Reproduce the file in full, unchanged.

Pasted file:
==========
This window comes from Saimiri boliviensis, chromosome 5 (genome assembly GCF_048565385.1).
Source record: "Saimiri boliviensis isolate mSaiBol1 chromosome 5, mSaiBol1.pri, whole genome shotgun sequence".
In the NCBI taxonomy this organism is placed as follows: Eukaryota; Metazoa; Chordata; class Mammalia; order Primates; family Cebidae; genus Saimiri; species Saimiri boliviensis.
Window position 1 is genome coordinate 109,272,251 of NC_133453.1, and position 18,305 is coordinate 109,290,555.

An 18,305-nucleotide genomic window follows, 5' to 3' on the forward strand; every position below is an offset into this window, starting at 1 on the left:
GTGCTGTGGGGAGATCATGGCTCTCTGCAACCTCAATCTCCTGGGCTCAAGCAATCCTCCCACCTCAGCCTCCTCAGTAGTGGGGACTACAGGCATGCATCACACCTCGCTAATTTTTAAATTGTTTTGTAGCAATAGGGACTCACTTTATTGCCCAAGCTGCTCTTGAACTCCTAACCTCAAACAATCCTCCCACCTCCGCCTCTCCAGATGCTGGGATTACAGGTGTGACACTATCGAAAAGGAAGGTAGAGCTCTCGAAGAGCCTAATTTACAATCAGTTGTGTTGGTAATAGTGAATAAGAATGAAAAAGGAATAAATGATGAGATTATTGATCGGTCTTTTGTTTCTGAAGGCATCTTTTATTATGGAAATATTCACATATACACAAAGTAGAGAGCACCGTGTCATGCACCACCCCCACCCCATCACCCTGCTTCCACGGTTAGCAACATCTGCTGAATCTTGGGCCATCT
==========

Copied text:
This window comes from Saimiri boliviensis, chromosome 5 (genome assembly GCF_048565385.1).
Source record: "Saimiri boliviensis isolate mSaiBol1 chromosome 5, mSaiBol1.pri, whole genome shotgun sequence".
In the NCBI taxonomy this organism is placed as follows: Eukaryota; Metazoa; Chordata; class Mammalia; order Primates; family Cebidae; genus Saimiri; species Saimiri boliviensis.
Window position 1 is genome coordinate 109,272,251 of NC_133453.1, and position 18,305 is coordinate 109,290,555.

An 18,305-nucleotide genomic window follows, 5' to 3' on the forward strand; every position below is an offset into this window, starting at 1 on the left:
GTGCTGTGGGGAGATCATGGCTCTCTGCAACCTCAATCTCCTGGGCTCAAGCAATCCTCCCACCTCAGCCTCCTCAGTAGTGGGGACTACAGGCATGCATCACACCTCGCTAATTTTTAAATTGTTTTGTAGCAATAGGGACTCACTTTATTGCCCAAGCTGCTCTTGAACTCCTAACCTCAAACAATCCTCCCACCTCCGCCTCTCCAGATGCTGGGATTACAGGTGTGACACTATCGAAAAGGAAGGTAGAGCTCTCGAAGAGCCTAATTTACAATCAGTTGTGTTGGTAATAGTGAATAAGAATGAAAAAGGAATAAATGATGAGATTATTGATCGGTCTTTTGTTTCTGAAGGCATCTTTTATTATGGAAATATTCACATATACACAAAGTAGAGAGCACCGTGTCATGCACCACCCCCACCCCATCACCCTGCTTCCACGGTTAGCAACATCTGCTGAATCTTGGGCCATCT